Political advertisers are buying more cable TV than ever, but not necessarily in prime-time or on the networks you'd expect.
Channels that haven't historically seemed like obvious buys for political advertisers, including Food Network and HGTV, have sold more than three times the amount of TV spots to political buyers this election cycle compared to 2012. And leading into Saturday's GOP primary in South Carolina, cable buys in prime time were down from the 2012 race, while political advertisers bought more than twice as many daytime and fringe-time cable TV spots.
Data is a big influence on the shift, said Tim Kay, director of political strategy at National Cable Communications, which serves as a sales and marketing firm for the cable, telco and satellite TV industries. NCC, which is owned by Comcast, Cox and Time Warner, has partnerships with many of the political data and analytics firms that have sprouted up since the 2012 presidential election, according to Mr. Kay. He declined to name most of the data partners.
The data firms are "very influential on how they dictate the television aspects of the buys," said Mr. Kay. Campaigns and PACs are investing in data and analytics services that help them determine what shows their target voters are likely to watch.
The cable industry sold $500 million worth of TV spots to political advertisers in 2012, and is on pace to hit $850 million this election, said Mr. Kay. While the influx of Super PAC advertising and the general fragmentation trend moving audiences away from broadcast TV has contributed to the growth, he said he believes the increase is "a direct result of data that's been inserted in this community."
Political campaigns historically are reluctant to experiment with TV strategies that don't focus on the tried-and-true approach of buying prime-time shows and news programming. But this election cycle, media buyers -- inspired by the 2012 Obama campaign's innovative use of data-centric TV buying -- are basing TV decisions on information such as whether a program's audience is more likely to vote or be registered gun owners, for instance, said Mr. Kay. NCC matches its data about cable audiences to voter information and zip codes.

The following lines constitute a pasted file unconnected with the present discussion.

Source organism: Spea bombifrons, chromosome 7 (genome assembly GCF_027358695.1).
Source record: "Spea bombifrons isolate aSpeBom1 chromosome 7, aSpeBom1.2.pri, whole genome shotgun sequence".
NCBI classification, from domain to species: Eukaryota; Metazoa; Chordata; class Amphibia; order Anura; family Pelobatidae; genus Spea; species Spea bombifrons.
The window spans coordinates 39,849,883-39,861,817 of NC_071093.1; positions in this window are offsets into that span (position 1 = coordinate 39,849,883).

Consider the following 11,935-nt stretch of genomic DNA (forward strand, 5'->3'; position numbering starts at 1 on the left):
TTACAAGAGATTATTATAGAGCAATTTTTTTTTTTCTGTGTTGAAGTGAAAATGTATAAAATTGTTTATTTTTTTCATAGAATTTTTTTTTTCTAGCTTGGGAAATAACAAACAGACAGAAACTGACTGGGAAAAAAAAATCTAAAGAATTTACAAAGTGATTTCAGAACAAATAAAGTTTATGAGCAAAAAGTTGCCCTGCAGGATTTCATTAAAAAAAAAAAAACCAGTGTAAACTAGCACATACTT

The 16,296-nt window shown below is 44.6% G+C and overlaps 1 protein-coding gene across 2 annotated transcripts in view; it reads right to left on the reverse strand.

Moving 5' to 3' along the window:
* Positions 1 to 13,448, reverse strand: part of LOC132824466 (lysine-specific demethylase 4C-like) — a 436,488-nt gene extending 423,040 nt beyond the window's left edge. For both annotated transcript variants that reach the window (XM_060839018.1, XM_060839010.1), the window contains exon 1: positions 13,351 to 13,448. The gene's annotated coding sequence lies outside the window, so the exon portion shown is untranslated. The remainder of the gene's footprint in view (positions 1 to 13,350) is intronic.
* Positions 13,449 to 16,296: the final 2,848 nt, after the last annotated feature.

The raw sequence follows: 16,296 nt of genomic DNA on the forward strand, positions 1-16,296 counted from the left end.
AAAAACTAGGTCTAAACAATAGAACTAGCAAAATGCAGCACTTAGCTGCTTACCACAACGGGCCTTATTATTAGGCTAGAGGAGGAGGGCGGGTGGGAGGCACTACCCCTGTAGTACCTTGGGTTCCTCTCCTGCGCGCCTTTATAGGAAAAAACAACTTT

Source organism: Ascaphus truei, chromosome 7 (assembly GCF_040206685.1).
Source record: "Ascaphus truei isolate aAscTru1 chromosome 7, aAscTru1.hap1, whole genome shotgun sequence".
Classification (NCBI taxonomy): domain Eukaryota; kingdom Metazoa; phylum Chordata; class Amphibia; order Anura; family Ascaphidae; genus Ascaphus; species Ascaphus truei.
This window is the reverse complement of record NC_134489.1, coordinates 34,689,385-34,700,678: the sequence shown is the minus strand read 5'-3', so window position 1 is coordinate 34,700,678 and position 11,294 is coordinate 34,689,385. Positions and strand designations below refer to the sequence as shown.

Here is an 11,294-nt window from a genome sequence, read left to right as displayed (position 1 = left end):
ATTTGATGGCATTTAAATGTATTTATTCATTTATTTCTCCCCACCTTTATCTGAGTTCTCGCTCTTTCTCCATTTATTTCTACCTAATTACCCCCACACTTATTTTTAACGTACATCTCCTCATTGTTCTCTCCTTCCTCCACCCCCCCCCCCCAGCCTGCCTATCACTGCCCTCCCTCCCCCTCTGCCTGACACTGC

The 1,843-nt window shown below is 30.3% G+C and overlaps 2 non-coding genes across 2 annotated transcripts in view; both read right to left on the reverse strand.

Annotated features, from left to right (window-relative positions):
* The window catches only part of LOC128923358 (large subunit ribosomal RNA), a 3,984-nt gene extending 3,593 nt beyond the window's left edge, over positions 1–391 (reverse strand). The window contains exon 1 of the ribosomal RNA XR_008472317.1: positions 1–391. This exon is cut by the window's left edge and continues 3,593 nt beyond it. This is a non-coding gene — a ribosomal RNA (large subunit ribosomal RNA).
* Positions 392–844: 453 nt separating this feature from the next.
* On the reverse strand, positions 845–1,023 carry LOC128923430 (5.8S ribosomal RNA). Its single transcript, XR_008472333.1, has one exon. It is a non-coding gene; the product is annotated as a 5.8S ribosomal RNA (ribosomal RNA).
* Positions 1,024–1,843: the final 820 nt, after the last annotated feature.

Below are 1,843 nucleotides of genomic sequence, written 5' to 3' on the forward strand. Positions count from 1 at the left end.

"The media buyers have been asking a lot more for different information," he said.
Forty-year-old L2 is among the oldest political data companies that partners with NCC, and it, too has seen an uptick in the use of NCC data for TV buys targeted based on cable zone and voter mapping, according to Paul Westcott, director of marketing and communications at L2. A non-partisan firm, L2 has supplied data to the Donald Trump and Bernie Sanders campaigns this election season.
Compared to 2012, when political advertisers bought across 80 networks in the first quarter starting January 1, NCC data shows they've purchased across 111 cable networks this cycle.
Political advertisers are buying non-traditional times, too. In the weeks this year leading up to the GOP primary in South Carolina, the amount of spots purchased during daytime and early fringe dayparts rose significantly as prime-time buys fell. According to NCC data, daytime buys rose from around 7,400 in 2012 to more than 19,000 in 2016. Ads ordered for early fringe time slots rose from around 13,000 to nearly 30,000 this year through March. Yet, prime-time buys were down from around 5,400 in 2012 to around 3,500 units this year.
Fox News, CNN and ESPN still dominate as the top three networks measured by the number of spots ordered, as they did in 2012; however, beyond that, the story is changing. HGTV has run around 71,000 30-second spots for political advertisers compared to around 19,000 in 2012, moving from 8th place to 4th place. Food Network moved into the top ten for orders placed through March, with political advertisers purchasing more than 31,000 spots compared to around 10,000 in 2012. The Hallmark Channel's political ad sales increased nearly nine-fold compared to 2012, growing from 2,500 orders in the first quarter of 2012 to nearly 22,000 this year.
While Fox News, ESPN and CNN inventory is tight, the increased interest in cable's long-tail has opened up more attractive inventory.
"There's evidence that people are looking at audiences differently," said Mr. Kay. "They're buying more than just Fox News."